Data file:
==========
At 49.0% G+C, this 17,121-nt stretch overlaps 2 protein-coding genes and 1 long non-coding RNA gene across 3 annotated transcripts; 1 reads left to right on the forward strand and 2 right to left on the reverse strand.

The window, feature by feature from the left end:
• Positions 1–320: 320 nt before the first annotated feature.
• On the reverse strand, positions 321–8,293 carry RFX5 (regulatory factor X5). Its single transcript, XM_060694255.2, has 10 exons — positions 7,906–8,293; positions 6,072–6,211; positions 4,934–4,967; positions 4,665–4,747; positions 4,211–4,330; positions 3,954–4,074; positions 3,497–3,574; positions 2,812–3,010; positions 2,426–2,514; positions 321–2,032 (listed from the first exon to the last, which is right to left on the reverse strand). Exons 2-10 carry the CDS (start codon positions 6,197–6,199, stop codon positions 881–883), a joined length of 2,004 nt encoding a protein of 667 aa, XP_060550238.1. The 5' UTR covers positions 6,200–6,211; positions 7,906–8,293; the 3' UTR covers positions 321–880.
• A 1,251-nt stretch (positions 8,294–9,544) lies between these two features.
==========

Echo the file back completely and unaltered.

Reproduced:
At 49.0% G+C, this 17,121-nt stretch overlaps 2 protein-coding genes and 1 long non-coding RNA gene across 3 annotated transcripts; 1 reads left to right on the forward strand and 2 right to left on the reverse strand.

The window, feature by feature from the left end:
• Positions 1–320: 320 nt before the first annotated feature.
• On the reverse strand, positions 321–8,293 carry RFX5 (regulatory factor X5). Its single transcript, XM_060694255.2, has 10 exons — positions 7,906–8,293; positions 6,072–6,211; positions 4,934–4,967; positions 4,665–4,747; positions 4,211–4,330; positions 3,954–4,074; positions 3,497–3,574; positions 2,812–3,010; positions 2,426–2,514; positions 321–2,032 (listed from the first exon to the last, which is right to left on the reverse strand). Exons 2-10 carry the CDS (start codon positions 6,197–6,199, stop codon positions 881–883), a joined length of 2,004 nt encoding a protein of 667 aa, XP_060550238.1. The 5' UTR covers positions 6,200–6,211; positions 7,906–8,293; the 3' UTR covers positions 321–880.
• A 1,251-nt stretch (positions 8,294–9,544) lies between these two features.